A highly-functional website is investment companies get to benefit from for years.
It is challenging for company managers to fully conceptualize the interface and map out the user experience – that’s why most companies add features to websites during the development stage.
Prototyping is a way to test the future website interface, make sure the elements are loading well, and help guide the user to the checkout or contact page. In this post, you’ll find out how to find software developers who’ll build affordable and efficient website prototypes, what the best practices for MVP design are.
7 Must-Have Features to Add to Your Website
When designing websites, a software development engineer needs to make countless micro-decisions. While every domain has a set of specific webpage design practices, these are the standard features that make websites easier to navigate, promote trust among visitors, and help connect with the company.
To build a next-generation website, make sure it has these seven features:
1. A search bar
First and foremost, you need to make browsing the website as easy as possible. Adding a search bar is a way to help visitors find a needed page in no time. By giving users a possibility to look for pages, developers avoid the need to clutter the many with non-responsive drop-down lists.
Place the search tab on the home page or on the right side of the screen to make sure visitors pay attention to it.
2. Contact Form
While most visitors prefer emails and messages to get in touch with businesses, don’t give up the contact form altogether. It may not be a major conversion driver – yet, a dedicated tab for getting in touch promotes your company’s openness and readiness to collaborate.
Contact forms help companies be in charge of the data potential clients share. Unlike emails or phone calls that might not be too informative, a feedback form helps cut straight to the chase and start building a productive relationship.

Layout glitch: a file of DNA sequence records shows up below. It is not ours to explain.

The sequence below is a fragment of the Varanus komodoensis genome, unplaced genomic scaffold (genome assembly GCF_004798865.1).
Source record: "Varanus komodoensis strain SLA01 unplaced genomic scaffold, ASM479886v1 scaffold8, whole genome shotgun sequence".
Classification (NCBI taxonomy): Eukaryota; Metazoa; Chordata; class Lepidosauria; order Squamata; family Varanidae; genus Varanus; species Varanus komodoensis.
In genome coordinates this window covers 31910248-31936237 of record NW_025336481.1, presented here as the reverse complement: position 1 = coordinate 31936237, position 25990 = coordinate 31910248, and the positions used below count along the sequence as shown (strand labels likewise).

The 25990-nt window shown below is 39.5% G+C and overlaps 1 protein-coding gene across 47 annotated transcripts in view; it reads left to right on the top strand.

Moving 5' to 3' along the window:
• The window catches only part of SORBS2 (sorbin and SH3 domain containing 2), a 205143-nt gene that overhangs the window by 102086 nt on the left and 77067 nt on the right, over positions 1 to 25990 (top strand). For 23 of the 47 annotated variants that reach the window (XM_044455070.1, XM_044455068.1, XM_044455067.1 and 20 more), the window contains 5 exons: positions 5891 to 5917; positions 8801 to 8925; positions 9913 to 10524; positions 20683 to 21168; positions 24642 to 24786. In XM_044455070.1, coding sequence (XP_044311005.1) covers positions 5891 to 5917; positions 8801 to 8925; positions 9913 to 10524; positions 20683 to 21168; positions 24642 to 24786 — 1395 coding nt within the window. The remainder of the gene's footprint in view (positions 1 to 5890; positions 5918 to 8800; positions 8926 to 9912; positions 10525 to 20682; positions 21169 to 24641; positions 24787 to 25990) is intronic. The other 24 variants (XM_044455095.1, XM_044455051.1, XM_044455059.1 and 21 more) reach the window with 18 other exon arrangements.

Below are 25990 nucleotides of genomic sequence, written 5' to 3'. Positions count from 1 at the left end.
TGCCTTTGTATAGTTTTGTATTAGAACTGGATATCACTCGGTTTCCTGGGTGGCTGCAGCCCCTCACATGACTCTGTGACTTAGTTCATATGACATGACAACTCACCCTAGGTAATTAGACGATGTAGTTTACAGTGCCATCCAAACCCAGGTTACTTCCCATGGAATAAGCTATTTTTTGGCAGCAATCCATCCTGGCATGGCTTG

3. Testimonial section
Displaying customer reviews on the website is a major trust factor that showcases the company’s expertise. Asking for testimonials will help brands strengthen the bond with first-time and regular clients. It’s a way to show consideration and prove that the company takes pride in the quality of the project.
4. Case studies
‘Show, do not tell’ is a cornerstone of a website with a long software development life cycle.
Instead of writing pages of the company’s expertise, prove the brand’s leadership in the field by showcasing the project you are proud of.
An in-depth project description should follow each case study – here, project managers will describe the challenges of building a product from scratch and share insights. Remember to touch upon the impact of the product – what it helped the client achieve.
5. Pages for answering questions
Being afraid to ask an awkward question often keeps prospective clients from reaching out to your company. To ensure you don’t lose leads, create a website page that will answer the most common questions.
This way, you will be able to close deals faster and reduce the number of inquiries customer support agents have to process.
Text-only websites are easy to forget and hard to process. Using too much media, on the other hand, will increase the loading time and takes more effort to optimize for mobile devices.
Implementing homepage sliders is a way to achieve a balance in using visual content. Users can view several pictures that display the company’s product or describe the range of services without having to scroll down the page. Aside from the functional value, sliders are comfortable to look at and give the website a sleek, modern flair.
7. Social media integration buttons
To help spread your content, you want to make sure website users are encouraged to share it on social media. Adding sharing buttons is a way to remind page visitors to promote your content.
Social media integrations help generate organic traffic to the website and build the image of an industry leader for the company.
Website Prototyping: Steps to Prepare Your Project For MVP Design
To see how well the website features blend together, if they don’t overload the page, and are easy to user, website developers and designers use prototyping – creating a usable model of a future website that allows the project team to A/B test interfaces, and user flows.
To create a functional prototype, take the following preparation steps before moving on to design and wireframing:
- Market research. Visit the websites of industry leaders to see the best design practices they follow. Gathering the usability ‘dos’ and the ‘don’ts’ will save the design and software development team a lot of time during wireframing and building interfaces.